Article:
I have a problem in hand where I have to generate multiple type of file output like PDF, Excel, Text file etc. with the data depending on the user input.

I am trying to implement a Design Pattern that will help me to get rid of the design flaws and make me future proof if some new file output type come into picture.

I have zeroed in to Factory and Strategy Patterns but unable to decide between the two.

Kindly suggest which one to pick in the situation explained above and why? Also if any other Design Pattern can also be implemented over here?

  • In this case, I'd use a Factory to return the appropriate Strategy pattern.
    – dbugger
    Dec 15, 2016 at 12:33
  • But don't you think it will be a over kill for this situation? I mean any one can solve my purpose. Please explain why you are saying that we need both? Dec 15, 2016 at 13:24
  • Why would it be overkill? I need a strategy to implement the appropriate output, I use a factory to get the proper strategy. Most systems use a combination of design patterns to solve separate problems, and this is a standard pairing. How else would you determine which strategy to use? My guess is it will end up looking a lot like a factory pattern, so why not use it explicitly?
    – dbugger
    Dec 15, 2016 at 13:36

1 Answer 1


I would suggest using a Provider and a Strategy pattern, in conjunction with a Factory Pattern. If I understand correctly, you want the following: 1. Generating multiple file types, say n types from {T1, ... Tn} 2. The number of types is not fixed - there is a possibility of increase in that number in future. 3. You want to make sure that the modification done to the application is minimal in future if a new type is needed.

Here is my approach.

  1. Configure the type of possible file type/extension as a property
  2. The implementation classes for the provider contain the code for any file type conversions as per the format based on conversion and modification strategy.
  3. The Factory method is used to get the provider.


PFB the code


public interface ConversionProvider {

    public SupportedFile convert(String inputFilePath);

    public void register();


 public class ExcelProvider implements ConversionProvider{

    private ZipStrategy zipStrategy;

    public ExcelFile convert(String inputFilePath) {
        // TODO Auto-generated method stub
        return new ExcelFile();

    public void register() {
        // TODO Auto-generated method stub



public abstract class ConversionTypeFactory {

    protected ConversionProvider provider;

     * Conversion Provider for the input Type.
     * @return
    public abstract ConversionProvider getProvider(); 

public class ExcelTypeFactory extends ConversionTypeFactory{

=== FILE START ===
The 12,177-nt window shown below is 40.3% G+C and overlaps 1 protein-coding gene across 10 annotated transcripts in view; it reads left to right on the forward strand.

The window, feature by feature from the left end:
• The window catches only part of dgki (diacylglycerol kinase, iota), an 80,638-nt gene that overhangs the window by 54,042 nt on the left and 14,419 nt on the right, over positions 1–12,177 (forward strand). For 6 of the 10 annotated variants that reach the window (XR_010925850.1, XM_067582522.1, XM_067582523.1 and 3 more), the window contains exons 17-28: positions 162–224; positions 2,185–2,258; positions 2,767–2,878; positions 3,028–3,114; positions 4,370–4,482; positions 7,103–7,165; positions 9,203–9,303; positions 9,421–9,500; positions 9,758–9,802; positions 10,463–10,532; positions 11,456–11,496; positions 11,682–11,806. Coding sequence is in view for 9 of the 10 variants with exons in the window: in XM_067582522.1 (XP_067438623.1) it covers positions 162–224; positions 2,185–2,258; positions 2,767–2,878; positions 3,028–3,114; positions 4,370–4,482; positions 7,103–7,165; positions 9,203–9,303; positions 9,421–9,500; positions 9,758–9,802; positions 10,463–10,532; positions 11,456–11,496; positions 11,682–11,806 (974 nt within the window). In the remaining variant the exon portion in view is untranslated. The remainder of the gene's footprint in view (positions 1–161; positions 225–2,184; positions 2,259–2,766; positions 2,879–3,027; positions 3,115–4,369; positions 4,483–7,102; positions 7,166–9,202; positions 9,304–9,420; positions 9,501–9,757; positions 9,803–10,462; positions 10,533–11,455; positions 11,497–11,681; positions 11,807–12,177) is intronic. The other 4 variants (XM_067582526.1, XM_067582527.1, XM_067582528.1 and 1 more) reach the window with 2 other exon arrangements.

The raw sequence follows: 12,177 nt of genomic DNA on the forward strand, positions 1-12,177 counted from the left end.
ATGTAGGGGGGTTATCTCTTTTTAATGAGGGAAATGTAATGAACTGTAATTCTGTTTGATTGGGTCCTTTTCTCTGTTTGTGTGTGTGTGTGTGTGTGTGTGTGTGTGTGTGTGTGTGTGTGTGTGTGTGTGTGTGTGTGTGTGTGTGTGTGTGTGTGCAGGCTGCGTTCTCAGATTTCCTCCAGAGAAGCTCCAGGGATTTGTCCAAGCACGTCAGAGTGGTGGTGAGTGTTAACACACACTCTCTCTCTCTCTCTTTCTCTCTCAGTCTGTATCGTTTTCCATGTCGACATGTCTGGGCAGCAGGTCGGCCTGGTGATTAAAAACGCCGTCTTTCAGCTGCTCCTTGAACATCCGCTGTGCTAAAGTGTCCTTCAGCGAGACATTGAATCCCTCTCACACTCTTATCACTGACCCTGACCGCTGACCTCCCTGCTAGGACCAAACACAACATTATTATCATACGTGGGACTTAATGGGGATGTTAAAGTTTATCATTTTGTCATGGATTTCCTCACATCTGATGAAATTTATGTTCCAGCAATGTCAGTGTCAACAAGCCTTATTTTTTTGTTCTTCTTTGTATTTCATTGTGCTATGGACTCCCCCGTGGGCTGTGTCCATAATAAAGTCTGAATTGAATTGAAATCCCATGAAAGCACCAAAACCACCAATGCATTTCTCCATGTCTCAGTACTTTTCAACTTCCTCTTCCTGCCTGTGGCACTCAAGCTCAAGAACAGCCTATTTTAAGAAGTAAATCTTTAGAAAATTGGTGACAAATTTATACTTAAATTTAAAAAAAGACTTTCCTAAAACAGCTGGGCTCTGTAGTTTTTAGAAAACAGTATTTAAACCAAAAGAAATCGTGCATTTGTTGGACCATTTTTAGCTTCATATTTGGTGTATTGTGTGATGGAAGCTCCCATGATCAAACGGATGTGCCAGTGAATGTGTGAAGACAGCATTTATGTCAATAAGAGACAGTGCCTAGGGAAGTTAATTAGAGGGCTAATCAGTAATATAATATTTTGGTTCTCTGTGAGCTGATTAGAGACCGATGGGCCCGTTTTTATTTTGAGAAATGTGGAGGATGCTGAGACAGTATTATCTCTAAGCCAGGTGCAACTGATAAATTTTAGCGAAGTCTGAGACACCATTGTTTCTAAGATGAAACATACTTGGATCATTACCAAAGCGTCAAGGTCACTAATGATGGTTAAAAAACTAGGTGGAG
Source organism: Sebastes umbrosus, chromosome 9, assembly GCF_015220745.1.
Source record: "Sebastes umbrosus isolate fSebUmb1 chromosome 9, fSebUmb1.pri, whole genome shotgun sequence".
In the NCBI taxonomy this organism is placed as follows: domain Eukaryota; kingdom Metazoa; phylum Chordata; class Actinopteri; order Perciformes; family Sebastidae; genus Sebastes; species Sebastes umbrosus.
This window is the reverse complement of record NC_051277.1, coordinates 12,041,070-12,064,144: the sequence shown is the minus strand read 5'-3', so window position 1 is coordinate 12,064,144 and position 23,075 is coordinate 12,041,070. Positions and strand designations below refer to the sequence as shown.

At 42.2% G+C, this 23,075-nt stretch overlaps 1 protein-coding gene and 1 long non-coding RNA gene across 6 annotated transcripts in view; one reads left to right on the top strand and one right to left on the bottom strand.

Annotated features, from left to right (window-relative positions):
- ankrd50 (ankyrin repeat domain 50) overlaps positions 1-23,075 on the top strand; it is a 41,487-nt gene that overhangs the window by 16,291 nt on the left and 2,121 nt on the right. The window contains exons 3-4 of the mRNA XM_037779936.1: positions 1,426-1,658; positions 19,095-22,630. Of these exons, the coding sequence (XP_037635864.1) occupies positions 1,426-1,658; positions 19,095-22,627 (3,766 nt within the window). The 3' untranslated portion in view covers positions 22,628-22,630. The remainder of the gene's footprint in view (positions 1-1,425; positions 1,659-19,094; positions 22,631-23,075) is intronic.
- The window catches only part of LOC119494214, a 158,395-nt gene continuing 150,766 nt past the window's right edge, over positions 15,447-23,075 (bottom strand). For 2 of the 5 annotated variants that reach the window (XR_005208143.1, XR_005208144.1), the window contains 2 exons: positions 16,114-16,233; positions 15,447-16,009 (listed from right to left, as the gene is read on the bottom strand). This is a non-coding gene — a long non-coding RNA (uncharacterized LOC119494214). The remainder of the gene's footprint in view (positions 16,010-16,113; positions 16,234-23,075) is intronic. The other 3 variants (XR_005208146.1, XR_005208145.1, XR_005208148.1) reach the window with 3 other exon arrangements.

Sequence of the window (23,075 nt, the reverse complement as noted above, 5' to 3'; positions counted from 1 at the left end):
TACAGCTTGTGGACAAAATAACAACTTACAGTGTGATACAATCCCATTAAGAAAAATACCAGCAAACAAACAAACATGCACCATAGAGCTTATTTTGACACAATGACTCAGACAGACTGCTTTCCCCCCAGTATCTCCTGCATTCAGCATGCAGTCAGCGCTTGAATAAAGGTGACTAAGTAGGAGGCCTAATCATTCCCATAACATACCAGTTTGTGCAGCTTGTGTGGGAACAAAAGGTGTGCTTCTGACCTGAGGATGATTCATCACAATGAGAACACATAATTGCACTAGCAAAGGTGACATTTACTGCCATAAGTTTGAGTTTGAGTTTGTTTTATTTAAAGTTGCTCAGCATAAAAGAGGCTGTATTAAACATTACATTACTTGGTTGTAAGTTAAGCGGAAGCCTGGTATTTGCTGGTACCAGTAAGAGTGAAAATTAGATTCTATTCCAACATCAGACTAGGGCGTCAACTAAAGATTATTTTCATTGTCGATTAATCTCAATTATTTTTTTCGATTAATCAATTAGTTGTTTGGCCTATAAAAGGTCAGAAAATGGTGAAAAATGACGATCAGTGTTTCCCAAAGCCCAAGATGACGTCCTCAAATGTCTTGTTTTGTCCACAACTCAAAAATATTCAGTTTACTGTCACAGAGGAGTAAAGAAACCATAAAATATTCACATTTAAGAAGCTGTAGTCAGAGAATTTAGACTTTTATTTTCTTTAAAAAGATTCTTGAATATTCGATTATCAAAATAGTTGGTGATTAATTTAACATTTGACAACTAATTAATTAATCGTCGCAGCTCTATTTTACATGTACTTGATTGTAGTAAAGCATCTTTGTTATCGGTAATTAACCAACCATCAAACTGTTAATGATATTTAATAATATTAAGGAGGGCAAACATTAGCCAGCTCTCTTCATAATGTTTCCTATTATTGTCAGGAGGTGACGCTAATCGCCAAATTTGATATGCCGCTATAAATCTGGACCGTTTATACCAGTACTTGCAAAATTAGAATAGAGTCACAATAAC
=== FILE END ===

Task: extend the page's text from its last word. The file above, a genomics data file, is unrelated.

public ConversionProvider getProvider() {
        // TODO Auto-generated method stub
        provider = new ExcelProvider();
        return provider;


File Hierarchy

public class SupportedFile {

    protected String fullQualifiedPath;

public class ExcelFile extends SupportedFile{



public class FileStrategy {


public class ZipStrategy extends FileStrategy{

    private String compressionMode;
    private String encryptionType;

public class SplitStrategy extends FileStrategy{

    private int defaultBlocksCount;


public class UseProvider {

     * @param args
    public static void main(String[] args) {
        // TODO Auto-generated method stub
        String name="Excel"; //Assume to be read from property or assigned dynamically
        ExcelFile file;
        String inputFilePath="";
        ConversionTypeFactory factory;
            factory = new ExcelTypeFactory();
            file= (ExcelFile) factory.getProvider().convert(inputFilePath);


Q: Is keeping three patterns mixed up with each other, an overkill? Ans:- The answer to this question lies in your specific requirements. I have considered a complicated system wherein it will be best to break down each and every concern related to your requirement. It will ease maintenance, packaging and dependency management.

Q: What scenarios will I address keeping three patterns ? Ans:- The scenario of scale-ability, and segregation, and ease of use. If we need a new file type, add properties, add a factory subclass, add a conversion provider, which can use a pre-defined strategy. Your strategies are never mixed up with your providers. Your providers are never mixed up with your Factories.

Future Cases and Expansion:- If some file merging requirement is needed in future, simply add a strategy sub class, and get going. If the requirement is such that FileOperations need to be expanded to fit an ETL ecosystem, the providers work as a service easily (names of course have to be more explicit in that case), which can be registered in the system, with your factories being re-used.

With this approach, you are free to package your Services and Strategies in a separate jar and simply adding a dependency in a related project.

Please let me know if this serves your purpose.

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